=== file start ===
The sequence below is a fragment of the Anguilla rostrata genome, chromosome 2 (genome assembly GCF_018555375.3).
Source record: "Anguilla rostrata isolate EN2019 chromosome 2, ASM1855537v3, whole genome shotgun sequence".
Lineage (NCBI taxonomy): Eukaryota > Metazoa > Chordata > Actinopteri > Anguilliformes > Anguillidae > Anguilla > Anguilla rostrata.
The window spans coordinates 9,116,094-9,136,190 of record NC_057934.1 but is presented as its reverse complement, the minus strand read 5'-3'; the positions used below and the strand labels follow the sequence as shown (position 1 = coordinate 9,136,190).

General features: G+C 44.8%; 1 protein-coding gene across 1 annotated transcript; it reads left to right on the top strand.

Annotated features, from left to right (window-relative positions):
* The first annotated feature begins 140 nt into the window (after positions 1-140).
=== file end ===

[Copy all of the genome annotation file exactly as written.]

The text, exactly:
The sequence below is a fragment of the Anguilla rostrata genome, chromosome 2 (genome assembly GCF_018555375.3).
Source record: "Anguilla rostrata isolate EN2019 chromosome 2, ASM1855537v3, whole genome shotgun sequence".
Lineage (NCBI taxonomy): Eukaryota > Metazoa > Chordata > Actinopteri > Anguilliformes > Anguillidae > Anguilla > Anguilla rostrata.
The window spans coordinates 9,116,094-9,136,190 of record NC_057934.1 but is presented as its reverse complement, the minus strand read 5'-3'; the positions used below and the strand labels follow the sequence as shown (position 1 = coordinate 9,136,190).

General features: G+C 44.8%; 1 protein-coding gene across 1 annotated transcript; it reads left to right on the top strand.

Annotated features, from left to right (window-relative positions):
* The first annotated feature begins 140 nt into the window (after positions 1-140).